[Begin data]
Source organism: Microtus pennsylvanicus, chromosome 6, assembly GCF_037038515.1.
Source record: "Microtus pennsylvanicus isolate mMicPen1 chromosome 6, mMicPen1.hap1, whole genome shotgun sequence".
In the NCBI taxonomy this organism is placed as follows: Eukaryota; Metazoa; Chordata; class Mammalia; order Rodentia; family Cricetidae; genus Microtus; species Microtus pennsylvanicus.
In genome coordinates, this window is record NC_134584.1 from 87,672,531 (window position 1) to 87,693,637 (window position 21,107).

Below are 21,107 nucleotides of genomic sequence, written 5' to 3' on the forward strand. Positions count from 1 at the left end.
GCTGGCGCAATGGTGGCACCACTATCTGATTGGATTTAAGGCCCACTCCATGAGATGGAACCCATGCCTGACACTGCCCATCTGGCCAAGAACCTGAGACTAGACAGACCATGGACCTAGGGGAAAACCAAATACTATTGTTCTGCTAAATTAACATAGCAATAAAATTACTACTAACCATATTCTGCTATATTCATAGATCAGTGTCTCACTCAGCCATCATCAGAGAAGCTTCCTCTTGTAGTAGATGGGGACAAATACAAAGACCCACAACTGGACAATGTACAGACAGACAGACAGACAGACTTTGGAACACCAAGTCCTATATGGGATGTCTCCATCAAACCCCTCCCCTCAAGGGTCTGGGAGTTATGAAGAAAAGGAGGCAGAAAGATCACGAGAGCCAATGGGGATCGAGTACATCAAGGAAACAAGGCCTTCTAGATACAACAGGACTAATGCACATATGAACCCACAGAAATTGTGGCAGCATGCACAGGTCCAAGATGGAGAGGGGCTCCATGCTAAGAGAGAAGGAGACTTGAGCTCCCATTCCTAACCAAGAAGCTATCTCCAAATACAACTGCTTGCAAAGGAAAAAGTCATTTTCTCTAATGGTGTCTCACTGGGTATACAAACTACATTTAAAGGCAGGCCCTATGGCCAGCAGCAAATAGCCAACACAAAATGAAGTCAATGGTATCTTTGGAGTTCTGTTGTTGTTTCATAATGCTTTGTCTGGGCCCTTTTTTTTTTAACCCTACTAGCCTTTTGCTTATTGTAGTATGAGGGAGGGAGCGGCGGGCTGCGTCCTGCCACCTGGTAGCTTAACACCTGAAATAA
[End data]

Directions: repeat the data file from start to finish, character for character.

Source organism: Microtus pennsylvanicus, chromosome 6, assembly GCF_037038515.1.
Source record: "Microtus pennsylvanicus isolate mMicPen1 chromosome 6, mMicPen1.hap1, whole genome shotgun sequence".
In the NCBI taxonomy this organism is placed as follows: Eukaryota; Metazoa; Chordata; class Mammalia; order Rodentia; family Cricetidae; genus Microtus; species Microtus pennsylvanicus.
In genome coordinates, this window is record NC_134584.1 from 87,672,531 (window position 1) to 87,693,637 (window position 21,107).

Below are 21,107 nucleotides of genomic sequence, written 5' to 3' on the forward strand. Positions count from 1 at the left end.
GCTGGCGCAATGGTGGCACCACTATCTGATTGGATTTAAGGCCCACTCCATGAGATGGAACCCATGCCTGACACTGCCCATCTGGCCAAGAACCTGAGACTAGACAGACCATGGACCTAGGGGAAAACCAAATACTATTGTTCTGCTAAATTAACATAGCAATAAAATTACTACTAACCATATTCTGCTATATTCATAGATCAGTGTCTCACTCAGCCATCATCAGAGAAGCTTCCTCTTGTAGTAGATGGGGACAAATACAAAGACCCACAACTGGACAATGTACAGACAGACAGACAGACAGACTTTGGAACACCAAGTCCTATATGGGATGTCTCCATCAAACCCCTCCCCTCAAGGGTCTGGGAGTTATGAAGAAAAGGAGGCAGAAAGATCACGAGAGCCAATGGGGATCGAGTACATCAAGGAAACAAGGCCTTCTAGATACAACAGGACTAATGCACATATGAACCCACAGAAATTGTGGCAGCATGCACAGGTCCAAGATGGAGAGGGGCTCCATGCTAAGAGAGAAGGAGACTTGAGCTCCCATTCCTAACCAAGAAGCTATCTCCAAATACAACTGCTTGCAAAGGAAAAAGTCATTTTCTCTAATGGTGTCTCACTGGGTATACAAACTACATTTAAAGGCAGGCCCTATGGCCAGCAGCAAATAGCCAACACAAAATGAAGTCAATGGTATCTTTGGAGTTCTGTTGTTGTTTCATAATGCTTTGTCTGGGCCCTTTTTTTTTTAACCCTACTAGCCTTTTGCTTATTGTAGTATGAGGGAGGGAGCGGCGGGCTGCGTCCTGCCACCTGGTAGCTTAACACCTGAAATAA